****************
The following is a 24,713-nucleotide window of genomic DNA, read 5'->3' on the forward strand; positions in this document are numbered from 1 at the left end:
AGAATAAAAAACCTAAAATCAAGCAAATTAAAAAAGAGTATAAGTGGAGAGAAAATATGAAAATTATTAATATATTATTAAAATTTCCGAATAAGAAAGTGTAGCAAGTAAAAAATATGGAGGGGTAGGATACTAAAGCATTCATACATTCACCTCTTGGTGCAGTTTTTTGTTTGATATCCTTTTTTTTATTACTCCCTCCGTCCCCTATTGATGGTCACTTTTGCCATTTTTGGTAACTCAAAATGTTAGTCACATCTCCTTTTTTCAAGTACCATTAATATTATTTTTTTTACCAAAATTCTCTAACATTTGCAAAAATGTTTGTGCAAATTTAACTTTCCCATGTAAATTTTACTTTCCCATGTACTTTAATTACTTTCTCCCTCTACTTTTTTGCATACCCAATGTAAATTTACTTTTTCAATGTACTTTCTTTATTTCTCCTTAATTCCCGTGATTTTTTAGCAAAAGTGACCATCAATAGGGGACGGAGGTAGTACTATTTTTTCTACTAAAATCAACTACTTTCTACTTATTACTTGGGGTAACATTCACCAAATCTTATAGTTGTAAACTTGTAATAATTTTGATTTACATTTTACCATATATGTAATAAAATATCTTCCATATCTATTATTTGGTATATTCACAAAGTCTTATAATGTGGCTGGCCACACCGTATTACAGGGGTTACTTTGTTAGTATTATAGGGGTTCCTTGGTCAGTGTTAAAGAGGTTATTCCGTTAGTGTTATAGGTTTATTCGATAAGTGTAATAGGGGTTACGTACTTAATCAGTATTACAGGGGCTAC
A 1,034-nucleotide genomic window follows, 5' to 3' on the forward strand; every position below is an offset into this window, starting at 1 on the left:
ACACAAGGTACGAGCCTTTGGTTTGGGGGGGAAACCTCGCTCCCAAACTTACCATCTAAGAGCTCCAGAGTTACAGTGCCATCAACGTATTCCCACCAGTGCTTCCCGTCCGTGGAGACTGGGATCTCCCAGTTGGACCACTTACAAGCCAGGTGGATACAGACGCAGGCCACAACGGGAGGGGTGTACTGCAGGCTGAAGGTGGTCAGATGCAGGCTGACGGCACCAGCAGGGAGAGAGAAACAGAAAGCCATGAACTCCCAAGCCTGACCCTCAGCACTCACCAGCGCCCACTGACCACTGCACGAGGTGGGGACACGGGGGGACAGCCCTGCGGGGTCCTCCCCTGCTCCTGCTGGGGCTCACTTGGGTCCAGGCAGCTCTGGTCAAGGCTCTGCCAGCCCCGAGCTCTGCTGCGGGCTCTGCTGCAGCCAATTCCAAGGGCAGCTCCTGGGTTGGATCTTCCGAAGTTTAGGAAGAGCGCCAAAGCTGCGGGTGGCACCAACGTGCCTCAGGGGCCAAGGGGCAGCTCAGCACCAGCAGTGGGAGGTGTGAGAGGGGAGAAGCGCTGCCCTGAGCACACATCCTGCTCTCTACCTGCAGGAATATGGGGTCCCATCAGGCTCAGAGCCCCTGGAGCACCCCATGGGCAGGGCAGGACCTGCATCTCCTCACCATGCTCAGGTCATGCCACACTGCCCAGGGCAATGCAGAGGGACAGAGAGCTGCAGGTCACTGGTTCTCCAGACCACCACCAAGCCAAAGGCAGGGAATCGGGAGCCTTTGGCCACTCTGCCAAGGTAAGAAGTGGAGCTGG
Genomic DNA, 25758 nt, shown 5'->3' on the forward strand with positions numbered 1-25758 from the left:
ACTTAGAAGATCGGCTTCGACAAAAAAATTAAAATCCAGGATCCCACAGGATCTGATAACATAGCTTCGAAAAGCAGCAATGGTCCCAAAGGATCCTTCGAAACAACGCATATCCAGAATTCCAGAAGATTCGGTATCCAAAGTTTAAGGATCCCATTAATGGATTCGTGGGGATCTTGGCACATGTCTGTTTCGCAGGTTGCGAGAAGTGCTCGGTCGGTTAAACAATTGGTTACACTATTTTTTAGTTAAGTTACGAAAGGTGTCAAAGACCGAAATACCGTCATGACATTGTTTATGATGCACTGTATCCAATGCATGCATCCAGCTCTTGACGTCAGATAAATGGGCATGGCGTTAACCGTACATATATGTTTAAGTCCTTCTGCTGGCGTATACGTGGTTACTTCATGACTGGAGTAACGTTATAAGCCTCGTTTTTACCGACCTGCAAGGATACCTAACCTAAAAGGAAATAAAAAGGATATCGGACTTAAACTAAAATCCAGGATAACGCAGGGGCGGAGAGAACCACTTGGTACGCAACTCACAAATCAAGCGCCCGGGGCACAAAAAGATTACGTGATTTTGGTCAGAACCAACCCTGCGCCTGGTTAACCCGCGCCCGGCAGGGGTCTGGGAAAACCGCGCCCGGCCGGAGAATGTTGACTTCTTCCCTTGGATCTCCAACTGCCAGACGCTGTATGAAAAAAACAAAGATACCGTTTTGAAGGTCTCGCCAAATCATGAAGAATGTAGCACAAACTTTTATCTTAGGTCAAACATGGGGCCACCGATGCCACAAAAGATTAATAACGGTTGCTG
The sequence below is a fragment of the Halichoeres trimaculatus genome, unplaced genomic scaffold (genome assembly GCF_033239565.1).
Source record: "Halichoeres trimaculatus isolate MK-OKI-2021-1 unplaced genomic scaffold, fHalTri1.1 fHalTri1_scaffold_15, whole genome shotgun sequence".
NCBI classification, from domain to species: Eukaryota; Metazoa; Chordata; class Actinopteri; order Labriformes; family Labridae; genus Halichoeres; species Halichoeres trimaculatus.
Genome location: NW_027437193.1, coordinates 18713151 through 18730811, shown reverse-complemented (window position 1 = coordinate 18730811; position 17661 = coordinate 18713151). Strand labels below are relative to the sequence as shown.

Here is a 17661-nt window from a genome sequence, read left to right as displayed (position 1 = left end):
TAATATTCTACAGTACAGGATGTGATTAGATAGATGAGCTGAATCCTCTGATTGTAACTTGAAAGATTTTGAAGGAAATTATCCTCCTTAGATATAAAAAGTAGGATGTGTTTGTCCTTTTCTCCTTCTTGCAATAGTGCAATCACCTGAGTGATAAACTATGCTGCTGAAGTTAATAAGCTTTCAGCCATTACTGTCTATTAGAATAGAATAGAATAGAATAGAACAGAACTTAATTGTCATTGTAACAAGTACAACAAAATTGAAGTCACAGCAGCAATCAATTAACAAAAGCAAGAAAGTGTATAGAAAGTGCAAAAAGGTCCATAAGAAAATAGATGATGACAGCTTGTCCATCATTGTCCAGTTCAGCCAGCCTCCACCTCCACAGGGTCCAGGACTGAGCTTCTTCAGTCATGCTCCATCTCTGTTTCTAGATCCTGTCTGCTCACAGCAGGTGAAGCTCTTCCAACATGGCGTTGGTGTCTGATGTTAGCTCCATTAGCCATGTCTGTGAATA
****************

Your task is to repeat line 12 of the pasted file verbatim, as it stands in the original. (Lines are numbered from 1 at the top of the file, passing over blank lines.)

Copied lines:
TAATATTCTACAGTACAGGATGTGATTAGATAGATGAGCTGAATCCTCTGATTGTAACTTGAAAGATTTTGAAGGAAATTATCCTCCTTAGATATAAAAAGTAGGATGTGTTTGTCCTTTTCTCCTTCTTGCAATAGTGCAATCACCTGAGTGATAAACTATGCTGCTGAAGTTAATAAGCTTTCAGCCATTACTGTCTATTAGAATAGAATAGAATAGAATAGAACAGAACTTAATTGTCATTGTAACAAGTACAACAAAATTGAAGTCACAGCAGCAATCAATTAACAAAAGCAAGAAAGTGTATAGAAAGTGCAAAAAGGTCCATAAGAAAATAGATGATGACAGCTTGTCCATCATTGTCCAGTTCAGCCAGCCTCCACCTCCACAGGGTCCAGGACTGAGCTTCTTCAGTCATGCTCCATCTCTGTTTCTAGATCCTGTCTGCTCACAGCAGGTGAAGCTCTTCCAACATGGCGTTGGTGTCTGATGTTAGCTCCATTAGCCATGTCTGTGAATA